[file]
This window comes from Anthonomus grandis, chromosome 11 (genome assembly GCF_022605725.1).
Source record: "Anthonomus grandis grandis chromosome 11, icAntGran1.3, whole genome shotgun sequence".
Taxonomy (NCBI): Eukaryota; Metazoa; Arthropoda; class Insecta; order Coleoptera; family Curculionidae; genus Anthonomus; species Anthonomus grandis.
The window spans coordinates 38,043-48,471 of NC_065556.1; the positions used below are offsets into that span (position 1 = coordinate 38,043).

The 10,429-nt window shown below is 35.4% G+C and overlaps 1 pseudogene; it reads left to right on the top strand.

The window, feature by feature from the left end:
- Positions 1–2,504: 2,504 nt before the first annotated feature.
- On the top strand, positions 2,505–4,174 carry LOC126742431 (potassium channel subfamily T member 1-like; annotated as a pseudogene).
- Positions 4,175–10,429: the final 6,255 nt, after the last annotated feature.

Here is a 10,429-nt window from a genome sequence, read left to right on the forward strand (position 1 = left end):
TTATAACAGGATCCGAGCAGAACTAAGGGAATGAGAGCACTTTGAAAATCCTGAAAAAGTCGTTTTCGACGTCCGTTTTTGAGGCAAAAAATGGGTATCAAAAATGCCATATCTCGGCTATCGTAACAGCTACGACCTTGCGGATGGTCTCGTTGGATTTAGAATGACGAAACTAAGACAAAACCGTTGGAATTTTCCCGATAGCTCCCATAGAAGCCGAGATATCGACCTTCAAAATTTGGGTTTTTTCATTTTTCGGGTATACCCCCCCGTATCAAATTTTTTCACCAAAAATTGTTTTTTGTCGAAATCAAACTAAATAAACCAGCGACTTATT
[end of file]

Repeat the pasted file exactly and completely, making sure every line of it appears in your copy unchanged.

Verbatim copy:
This window comes from Anthonomus grandis, chromosome 11 (genome assembly GCF_022605725.1).
Source record: "Anthonomus grandis grandis chromosome 11, icAntGran1.3, whole genome shotgun sequence".
Taxonomy (NCBI): Eukaryota; Metazoa; Arthropoda; class Insecta; order Coleoptera; family Curculionidae; genus Anthonomus; species Anthonomus grandis.
The window spans coordinates 38,043-48,471 of NC_065556.1; the positions used below are offsets into that span (position 1 = coordinate 38,043).

The 10,429-nt window shown below is 35.4% G+C and overlaps 1 pseudogene; it reads left to right on the top strand.

The window, feature by feature from the left end:
- Positions 1–2,504: 2,504 nt before the first annotated feature.
- On the top strand, positions 2,505–4,174 carry LOC126742431 (potassium channel subfamily T member 1-like; annotated as a pseudogene).
- Positions 4,175–10,429: the final 6,255 nt, after the last annotated feature.

Here is a 10,429-nt window from a genome sequence, read left to right on the forward strand (position 1 = left end):
TTATAACAGGATCCGAGCAGAACTAAGGGAATGAGAGCACTTTGAAAATCCTGAAAAAGTCGTTTTCGACGTCCGTTTTTGAGGCAAAAAATGGGTATCAAAAATGCCATATCTCGGCTATCGTAACAGCTACGACCTTGCGGATGGTCTCGTTGGATTTAGAATGACGAAACTAAGACAAAACCGTTGGAATTTTCCCGATAGCTCCCATAGAAGCCGAGATATCGACCTTCAAAATTTGGGTTTTTTCATTTTTCGGGTATACCCCCCCGTATCAAATTTTTTCACCAAAAATTGTTTTTTGTCGAAATCAAACTAAATAAACCAGCGACTTATT